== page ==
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CHEE 3369 - Chemical Engineering Transport Processes

Catalog Data: Cr. 3 (3-0) Prerequisite: CHEE 3363 – Fluid Mechanics for Chemical
Engineers. Heat and mass transfer in single- and multi-phase systems. Selected topics in heat
and mass transfer.
Required Textbook: J. R. Welty, G. L. Rorrer, and D. G. Foster, Fundamentals of
Momentum, Heat, and Mass Transfer, 6th edition, John Wiley & Sons Inc., New York, 2008.
Recommended Textbook: R. B. Bird, W. E. Stewart, and E. N. Lightfoot, Transport
Phenomena, 2nd edition, J. Wiley & Sons Inc., New York, 2002.
Supplement: Instructor class notes.

Topics: (Tentative)

Foundations of heat transfer
Steady-state conduction
Unsteady-state conduction
Convective heat transfer
Heat-transfer equipment
Foundations of mass transfer
Steady-state molecular diffusion
Unsteady-state molecular diffusion
Convective mass transfer
Interfacial mass transfer
Mass-transfer equipment

Expected Student Outcomes:

Demonstrate an understanding of the basic principles and operations of heat and mass
transfer (a)*.
Demonstrate the ability to predict the outcome of a given heat or mass transfer process
using a simplified engineering model (a, e).
Demonstrate the ability to analyze and design heat and mass transfer equipment (a, e).

Letters in parenthesis refers to ABET student outcomes, Criterion 3 (see Appendix).


Prof. Demetre J. Economou
Engineering Building 1, Room S239
Phone: 713-743-4320

edu) to set up an appointment Teaching Assistants: TBA TA Office Hours  TAs will alternate responsibility every week. Final exam is 2-5 PM on May 8th at the regular classroom. 2-5 PM. as necessary. Economou • You can drop by my office anytime. or send me an e-mail (Economou@uh. Exam/Quiz Schedule All exams and quizzes will take place at the regular classroom during regular class time. Important Dates • • • • • 01/20/2015: First day of classes 02/04/2015: Last day to drop or withdraw without a grade 03/16/2015 – 03/21/2015 Spring Holiday 04/06/2015: Last day to drop or withdraw with a “W” 05/04/2015: Last day of classes. 2015.uh. CBB 124 2 . Help sessions may be held on Fridays or Saturdays. Quiz 1: Exam 1: Quiz 2: Exam 2: Quiz 3: 02/02/2015 02/23/2015 03/11/2015 04/15/2015 04/29/2015 Final Exam: May 8. Course Materials on Blackboard Learn • • Access Blackboard Learn at: elearning. Friday. Please contact the responsible TA (his/her name will be announced every week) via e-mail to set up an appointment. Lectures • • • • 2:30 – 4:00 PM.Office Hours of Login using the credentials of your Cougarnet account. Mondays .Wednesdays Location: CBB 124 Make-up lectures and/or Exams may be held on Saturdays.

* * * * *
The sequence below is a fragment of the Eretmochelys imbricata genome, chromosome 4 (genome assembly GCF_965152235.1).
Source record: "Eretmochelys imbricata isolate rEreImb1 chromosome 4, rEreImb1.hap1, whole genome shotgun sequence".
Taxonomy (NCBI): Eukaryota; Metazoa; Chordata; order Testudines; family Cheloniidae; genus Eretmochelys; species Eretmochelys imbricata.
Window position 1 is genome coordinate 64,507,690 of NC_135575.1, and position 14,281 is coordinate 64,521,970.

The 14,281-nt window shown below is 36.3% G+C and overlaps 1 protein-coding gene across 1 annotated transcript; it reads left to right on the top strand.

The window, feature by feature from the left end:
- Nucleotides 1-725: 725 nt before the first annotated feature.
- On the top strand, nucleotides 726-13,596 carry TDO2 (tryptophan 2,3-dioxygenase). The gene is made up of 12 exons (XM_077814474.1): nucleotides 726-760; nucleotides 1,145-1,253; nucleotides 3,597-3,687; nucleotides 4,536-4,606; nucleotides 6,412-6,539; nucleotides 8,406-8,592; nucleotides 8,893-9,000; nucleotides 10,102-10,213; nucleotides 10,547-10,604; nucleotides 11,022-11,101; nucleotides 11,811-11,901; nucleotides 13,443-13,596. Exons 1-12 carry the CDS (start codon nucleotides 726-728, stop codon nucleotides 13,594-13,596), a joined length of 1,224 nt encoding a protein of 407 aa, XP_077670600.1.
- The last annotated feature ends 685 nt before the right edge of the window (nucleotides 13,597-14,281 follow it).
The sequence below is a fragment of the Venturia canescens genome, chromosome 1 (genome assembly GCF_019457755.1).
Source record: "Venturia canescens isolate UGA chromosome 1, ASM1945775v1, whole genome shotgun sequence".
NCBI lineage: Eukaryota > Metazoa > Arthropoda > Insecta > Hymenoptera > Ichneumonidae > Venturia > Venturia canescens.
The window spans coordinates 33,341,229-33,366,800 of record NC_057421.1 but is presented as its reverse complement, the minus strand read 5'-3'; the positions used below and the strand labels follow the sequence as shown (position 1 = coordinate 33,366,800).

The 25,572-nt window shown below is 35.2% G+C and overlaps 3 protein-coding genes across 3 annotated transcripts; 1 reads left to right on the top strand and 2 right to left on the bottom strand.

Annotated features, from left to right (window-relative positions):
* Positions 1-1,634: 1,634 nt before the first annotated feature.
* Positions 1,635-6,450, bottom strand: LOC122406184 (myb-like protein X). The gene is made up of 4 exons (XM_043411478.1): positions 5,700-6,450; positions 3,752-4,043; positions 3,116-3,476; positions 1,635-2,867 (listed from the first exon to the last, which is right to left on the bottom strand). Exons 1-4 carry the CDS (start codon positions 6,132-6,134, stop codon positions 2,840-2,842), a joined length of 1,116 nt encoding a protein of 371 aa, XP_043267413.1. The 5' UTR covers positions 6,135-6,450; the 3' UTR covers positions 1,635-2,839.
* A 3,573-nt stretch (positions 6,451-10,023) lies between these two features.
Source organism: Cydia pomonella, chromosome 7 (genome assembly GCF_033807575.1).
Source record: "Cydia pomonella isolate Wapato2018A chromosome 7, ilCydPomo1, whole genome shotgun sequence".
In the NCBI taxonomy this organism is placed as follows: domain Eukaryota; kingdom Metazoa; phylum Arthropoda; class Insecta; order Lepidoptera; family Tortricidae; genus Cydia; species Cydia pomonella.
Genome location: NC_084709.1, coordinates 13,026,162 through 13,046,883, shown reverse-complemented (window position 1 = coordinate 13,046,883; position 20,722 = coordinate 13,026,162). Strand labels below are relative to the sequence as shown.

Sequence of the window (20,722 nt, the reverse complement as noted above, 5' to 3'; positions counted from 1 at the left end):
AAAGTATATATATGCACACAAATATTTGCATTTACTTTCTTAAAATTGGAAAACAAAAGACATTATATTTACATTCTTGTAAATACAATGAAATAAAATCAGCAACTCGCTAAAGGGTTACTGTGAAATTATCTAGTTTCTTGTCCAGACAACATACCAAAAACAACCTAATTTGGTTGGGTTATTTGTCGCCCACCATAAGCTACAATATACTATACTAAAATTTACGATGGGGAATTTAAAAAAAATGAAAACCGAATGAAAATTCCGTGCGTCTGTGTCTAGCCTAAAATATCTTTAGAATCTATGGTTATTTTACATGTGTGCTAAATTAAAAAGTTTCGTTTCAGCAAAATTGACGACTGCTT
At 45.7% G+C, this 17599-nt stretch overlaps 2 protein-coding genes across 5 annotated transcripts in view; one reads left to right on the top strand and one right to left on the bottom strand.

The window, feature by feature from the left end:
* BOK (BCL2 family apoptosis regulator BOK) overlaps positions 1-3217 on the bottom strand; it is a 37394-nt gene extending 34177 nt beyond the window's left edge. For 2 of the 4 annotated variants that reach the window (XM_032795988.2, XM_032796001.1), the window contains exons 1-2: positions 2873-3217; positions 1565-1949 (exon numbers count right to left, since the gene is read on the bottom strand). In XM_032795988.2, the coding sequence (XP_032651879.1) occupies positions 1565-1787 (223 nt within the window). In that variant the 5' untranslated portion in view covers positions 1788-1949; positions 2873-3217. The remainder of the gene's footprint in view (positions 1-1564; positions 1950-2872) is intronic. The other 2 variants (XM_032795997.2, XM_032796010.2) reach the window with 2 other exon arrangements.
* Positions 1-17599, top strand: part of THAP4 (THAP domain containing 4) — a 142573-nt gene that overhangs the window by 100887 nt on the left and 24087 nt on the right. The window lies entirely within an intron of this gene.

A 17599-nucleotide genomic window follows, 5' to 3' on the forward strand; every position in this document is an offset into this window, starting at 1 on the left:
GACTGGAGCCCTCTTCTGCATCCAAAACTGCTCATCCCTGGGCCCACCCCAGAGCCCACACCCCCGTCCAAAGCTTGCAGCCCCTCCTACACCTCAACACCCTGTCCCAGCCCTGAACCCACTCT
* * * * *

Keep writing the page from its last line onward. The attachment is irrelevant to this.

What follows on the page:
in which case it will NOT count towards the HW grade. Course Letter Grades A: 90-100 points B: 80-89 C:70-79 D:60-69 F:<60 Academic Dishonesty (see details below) and Impact: Cheating on HWs. Searching the internet for answers to HW has more information on academic honesty.g. Letting someone else plagiarize your work. Homework Guidelines     You must submit your own work. The goal is to return graded homework within 1 week from the time it is collected. closed everything. Three quizzes: 21% (7% each). Two exams: 36% (18% each). Plagiarizing from Wikipedia or other online references.g. Quizzes or Exams will earn you an F for the course. solutions manual).Basis of Grading Homework: 10%. then scan and e-mail your homework to Economou@uh. 3 . No credit for late homework. Work that is not legible will not be graded. e. JPEG) Solutions will be posted on the bulletin board across from the copy room S243 (in the Chemical Engineering department). Here are a few examples of cheating: • • • • • • Accessing materials that are designated for the instructor (e. Changing answers on an Exam or Quiz after it has been graded. The UH Student Handbook (http://www. within 4 days after the homework due date. Comprehensive final exam: 33%.. closed everything. If you cannot attend class. even if you do the homework in a group. (Please send it as a PDF file and NOT as a picture file. and then claiming instructor error. Plagiarizing the work of someone else. All homework problems must adhere to the following in order to receive full credit:  All work must be legible. Homework will be collected in class on the due date.uh. closed everything.. and may result in your expulsion from the University of prior to class.

then please see me. Make up lectures and/or Exams may be held on Saturdays. do not just read the book like you would read a novel. etc. TAs. Do not arrive late to class. It is strongly recommended that you study the material before the lecture. or you will only receive partial or no credit. If the issue is not resolved with the TA. please do NOT enter the classroom. Generally. You must be respectful of the instructor. Staple the HW sheets. This will enhance your understanding and retention of the material. with one problem per page. exams and quizzes will be graded and returned within two weeks. Do not forget to check if your answer is reasonable. 4 . The material of any given lecture depends on the material covered in prior lectures.”  Do not fall behind. it is difficult to catch up. no web surfing during class.  Ask questions. This means no conversations during class. Show all intermediate work. and other students in the class.        Work may be handwritten or typed. Any questions regarding grading of a homework should first be directed to the TA who graded the particular homework (to be announced). Any issues relating to a quiz or exam must be resolved within one week of the date the particular graded paper was returned. Help sessions may be held on Fridays and/or Saturdays. Do not forger to include units. Study Guidelines  Study the material. I do not want anyone coming at the end of the semester with questions about their grade in a quiz or exam. but it is strongly recommended. in which case they will count as a missed HW. It can turn into a snowball! Exam and Quiz Guidelines • • • • • You must have a picture ID with you to participate in exams or quizzes.  Study and clear-up concepts as we go. Use single-sided pages only. Loose HW sheets may not be graded. Put your name and your PS number on the top-right corner of every page. Lecture Guidelines • • • • • Attendance is not mandatory.  Do all the EXAMPLE problems in the textbook. All questions are valid. If you are more than 5 minutes late. See me for any questions regarding grading of exams or quizzes. Exams and quizzes will be closed everything. keep your cell phone on silent. Just bring a pencil! If you miss an exam or a quiz it will count as zero. where appropriate. first try to solve the problem on your own. No question is “silly.  Do not just read the solution to a problem.